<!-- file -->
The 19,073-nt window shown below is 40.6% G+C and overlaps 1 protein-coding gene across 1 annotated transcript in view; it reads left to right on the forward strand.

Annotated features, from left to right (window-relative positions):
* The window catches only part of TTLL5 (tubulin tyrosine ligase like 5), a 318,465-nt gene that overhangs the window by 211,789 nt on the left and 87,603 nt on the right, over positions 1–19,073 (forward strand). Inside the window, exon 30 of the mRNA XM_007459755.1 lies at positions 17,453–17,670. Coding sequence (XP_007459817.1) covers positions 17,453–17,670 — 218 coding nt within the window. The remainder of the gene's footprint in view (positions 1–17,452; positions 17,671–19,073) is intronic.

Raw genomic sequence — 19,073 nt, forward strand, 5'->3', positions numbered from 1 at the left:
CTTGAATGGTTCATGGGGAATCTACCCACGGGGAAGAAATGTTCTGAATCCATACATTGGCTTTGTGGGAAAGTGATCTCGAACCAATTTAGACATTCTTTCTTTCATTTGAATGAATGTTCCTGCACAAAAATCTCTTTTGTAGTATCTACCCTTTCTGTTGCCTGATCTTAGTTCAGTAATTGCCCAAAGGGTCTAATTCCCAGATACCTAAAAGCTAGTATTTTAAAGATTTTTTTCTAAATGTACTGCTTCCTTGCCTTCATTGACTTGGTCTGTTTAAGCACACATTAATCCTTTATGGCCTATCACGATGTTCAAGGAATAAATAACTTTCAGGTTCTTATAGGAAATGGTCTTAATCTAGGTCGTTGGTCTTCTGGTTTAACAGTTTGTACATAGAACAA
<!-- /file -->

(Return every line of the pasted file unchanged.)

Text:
The 19,073-nt window shown below is 40.6% G+C and overlaps 1 protein-coding gene across 1 annotated transcript in view; it reads left to right on the forward strand.

Annotated features, from left to right (window-relative positions):
* The window catches only part of TTLL5 (tubulin tyrosine ligase like 5), a 318,465-nt gene that overhangs the window by 211,789 nt on the left and 87,603 nt on the right, over positions 1–19,073 (forward strand). Inside the window, exon 30 of the mRNA XM_007459755.1 lies at positions 17,453–17,670. Coding sequence (XP_007459817.1) covers positions 17,453–17,670 — 218 coding nt within the window. The remainder of the gene's footprint in view (positions 1–17,452; positions 17,671–19,073) is intronic.

Raw genomic sequence — 19,073 nt, forward strand, 5'->3', positions numbered from 1 at the left:
CTTGAATGGTTCATGGGGAATCTACCCACGGGGAAGAAATGTTCTGAATCCATACATTGGCTTTGTGGGAAAGTGATCTCGAACCAATTTAGACATTCTTTCTTTCATTTGAATGAATGTTCCTGCACAAAAATCTCTTTTGTAGTATCTACCCTTTCTGTTGCCTGATCTTAGTTCAGTAATTGCCCAAAGGGTCTAATTCCCAGATACCTAAAAGCTAGTATTTTAAAGATTTTTTTCTAAATGTACTGCTTCCTTGCCTTCATTGACTTGGTCTGTTTAAGCACACATTAATCCTTTATGGCCTATCACGATGTTCAAGGAATAAATAACTTTCAGGTTCTTATAGGAAATGGTCTTAATCTAGGTCGTTGGTCTTCTGGTTTAACAGTTTGTACATAGAACAA